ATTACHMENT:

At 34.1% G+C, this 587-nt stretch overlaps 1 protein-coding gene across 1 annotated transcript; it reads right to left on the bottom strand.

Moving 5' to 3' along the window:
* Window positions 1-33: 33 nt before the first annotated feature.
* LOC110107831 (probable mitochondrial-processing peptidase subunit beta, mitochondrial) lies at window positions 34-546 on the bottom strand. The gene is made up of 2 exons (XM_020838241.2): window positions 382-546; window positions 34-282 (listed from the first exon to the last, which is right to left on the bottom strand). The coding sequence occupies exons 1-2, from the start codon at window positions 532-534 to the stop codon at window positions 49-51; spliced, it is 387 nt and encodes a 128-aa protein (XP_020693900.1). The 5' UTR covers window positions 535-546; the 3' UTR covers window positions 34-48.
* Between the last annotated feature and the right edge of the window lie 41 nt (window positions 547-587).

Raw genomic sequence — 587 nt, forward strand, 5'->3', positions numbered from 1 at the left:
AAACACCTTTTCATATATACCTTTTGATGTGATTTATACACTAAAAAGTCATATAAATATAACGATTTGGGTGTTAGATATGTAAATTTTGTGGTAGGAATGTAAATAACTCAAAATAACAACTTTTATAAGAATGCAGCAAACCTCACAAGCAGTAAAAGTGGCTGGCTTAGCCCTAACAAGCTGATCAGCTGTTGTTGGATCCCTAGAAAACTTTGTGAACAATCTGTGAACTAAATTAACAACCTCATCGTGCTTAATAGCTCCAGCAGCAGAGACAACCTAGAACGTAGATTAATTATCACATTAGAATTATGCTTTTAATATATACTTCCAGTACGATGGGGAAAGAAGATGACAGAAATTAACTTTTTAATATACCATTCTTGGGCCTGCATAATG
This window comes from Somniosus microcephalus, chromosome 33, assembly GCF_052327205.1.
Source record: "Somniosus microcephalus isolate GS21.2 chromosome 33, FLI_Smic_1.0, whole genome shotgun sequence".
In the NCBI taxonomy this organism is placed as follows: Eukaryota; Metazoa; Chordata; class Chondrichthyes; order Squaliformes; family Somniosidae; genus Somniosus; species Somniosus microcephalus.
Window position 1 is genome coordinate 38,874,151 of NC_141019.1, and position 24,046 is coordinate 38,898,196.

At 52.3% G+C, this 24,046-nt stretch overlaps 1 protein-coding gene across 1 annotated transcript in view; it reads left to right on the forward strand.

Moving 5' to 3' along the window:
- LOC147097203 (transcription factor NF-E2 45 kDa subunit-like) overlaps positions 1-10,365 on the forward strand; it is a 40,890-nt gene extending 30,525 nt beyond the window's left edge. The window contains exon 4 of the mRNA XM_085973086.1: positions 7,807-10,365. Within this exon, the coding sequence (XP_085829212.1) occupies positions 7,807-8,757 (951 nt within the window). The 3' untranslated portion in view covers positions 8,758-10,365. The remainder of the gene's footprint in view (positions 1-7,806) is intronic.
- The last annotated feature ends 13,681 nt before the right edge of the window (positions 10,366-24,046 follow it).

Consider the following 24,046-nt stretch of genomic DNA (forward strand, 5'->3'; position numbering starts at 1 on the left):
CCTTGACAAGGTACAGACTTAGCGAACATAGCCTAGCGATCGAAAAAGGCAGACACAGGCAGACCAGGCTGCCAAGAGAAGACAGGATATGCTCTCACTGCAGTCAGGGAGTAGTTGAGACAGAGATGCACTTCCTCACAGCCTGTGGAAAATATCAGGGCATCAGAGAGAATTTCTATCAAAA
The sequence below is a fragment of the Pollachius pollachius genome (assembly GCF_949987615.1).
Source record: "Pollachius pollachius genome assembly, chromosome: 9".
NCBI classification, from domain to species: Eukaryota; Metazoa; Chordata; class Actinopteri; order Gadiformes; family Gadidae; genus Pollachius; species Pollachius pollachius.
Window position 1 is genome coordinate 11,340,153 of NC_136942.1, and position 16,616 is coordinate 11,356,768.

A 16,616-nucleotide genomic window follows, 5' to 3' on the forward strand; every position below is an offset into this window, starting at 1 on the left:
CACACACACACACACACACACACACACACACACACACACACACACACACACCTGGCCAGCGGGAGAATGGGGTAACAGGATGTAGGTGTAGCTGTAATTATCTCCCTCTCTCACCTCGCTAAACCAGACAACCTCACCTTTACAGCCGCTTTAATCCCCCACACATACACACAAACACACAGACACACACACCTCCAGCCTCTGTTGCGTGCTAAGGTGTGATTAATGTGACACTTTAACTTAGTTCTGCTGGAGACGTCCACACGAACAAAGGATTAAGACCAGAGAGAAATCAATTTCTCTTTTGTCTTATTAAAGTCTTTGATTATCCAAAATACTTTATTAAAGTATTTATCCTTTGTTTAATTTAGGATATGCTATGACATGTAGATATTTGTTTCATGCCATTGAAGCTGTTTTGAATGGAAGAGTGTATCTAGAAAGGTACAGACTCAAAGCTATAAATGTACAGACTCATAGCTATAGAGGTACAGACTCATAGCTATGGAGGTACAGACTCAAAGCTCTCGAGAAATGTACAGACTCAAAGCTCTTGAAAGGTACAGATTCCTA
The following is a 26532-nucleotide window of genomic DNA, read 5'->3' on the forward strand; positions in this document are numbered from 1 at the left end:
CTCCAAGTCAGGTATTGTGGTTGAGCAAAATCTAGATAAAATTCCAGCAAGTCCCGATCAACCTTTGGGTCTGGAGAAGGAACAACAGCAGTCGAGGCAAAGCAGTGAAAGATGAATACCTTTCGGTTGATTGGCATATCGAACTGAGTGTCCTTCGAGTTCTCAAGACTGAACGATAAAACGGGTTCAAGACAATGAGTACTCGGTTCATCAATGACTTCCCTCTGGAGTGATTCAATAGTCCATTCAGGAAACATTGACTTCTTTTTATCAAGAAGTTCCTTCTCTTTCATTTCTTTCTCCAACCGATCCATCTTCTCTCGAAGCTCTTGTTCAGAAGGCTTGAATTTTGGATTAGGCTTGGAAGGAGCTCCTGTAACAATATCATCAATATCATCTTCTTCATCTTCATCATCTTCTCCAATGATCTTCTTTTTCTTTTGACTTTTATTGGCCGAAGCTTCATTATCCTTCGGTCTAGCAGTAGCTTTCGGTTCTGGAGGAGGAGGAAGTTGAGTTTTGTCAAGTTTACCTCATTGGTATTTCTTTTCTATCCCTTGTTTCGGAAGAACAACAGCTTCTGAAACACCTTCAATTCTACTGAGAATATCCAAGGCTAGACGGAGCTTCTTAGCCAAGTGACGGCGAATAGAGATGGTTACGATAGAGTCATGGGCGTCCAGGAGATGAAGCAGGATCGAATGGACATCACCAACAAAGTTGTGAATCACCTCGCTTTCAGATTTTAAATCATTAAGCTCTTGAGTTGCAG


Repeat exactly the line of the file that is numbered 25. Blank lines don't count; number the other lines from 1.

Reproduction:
CTCCAAGTCAGGTATTGTGGTTGAGCAAAATCTAGATAAAATTCCAGCAAGTCCCGATCAACCTTTGGGTCTGGAGAAGGAACAACAGCAGTCGAGGCAAAGCAGTGAAAGATGAATACCTTTCGGTTGATTGGCATATCGAACTGAGTGTCCTTCGAGTTCTCAAGACTGAACGATAAAACGGGTTCAAGACAATGAGTACTCGGTTCATCAATGACTTCCCTCTGGAGTGATTCAATAGTCCATTCAGGAAACATTGACTTCTTTTTATCAAGAAGTTCCTTCTCTTTCATTTCTTTCTCCAACCGATCCATCTTCTCTCGAAGCTCTTGTTCAGAAGGCTTGAATTTTGGATTAGGCTTGGAAGGAGCTCCTGTAACAATATCATCAATATCATCTTCTTCATCTTCATCATCTTCTCCAATGATCTTCTTTTTCTTTTGACTTTTATTGGCCGAAGCTTCATTATCCTTCGGTCTAGCAGTAGCTTTCGGTTCTGGAGGAGGAGGAAGTTGAGTTTTGTCAAGTTTACCTCATTGGTATTTCTTTTCTATCCCTTGTTTCGGAAGAACAACAGCTTCTGAAACACCTTCAATTCTACTGAGAATATCCAAGGCTAGACGGAGCTTCTTAGCCAAGTGACGGCGAATAGAGATGGTTACGATAGAGTCATGGGCGTCCAGGAGATGAAGCAGGATCGAATGGACATCACCAACAAAGTTGTGAATCACCTCGCTTTCAGATTTTAAATCATTAAGCTCTTGAGTTGCAG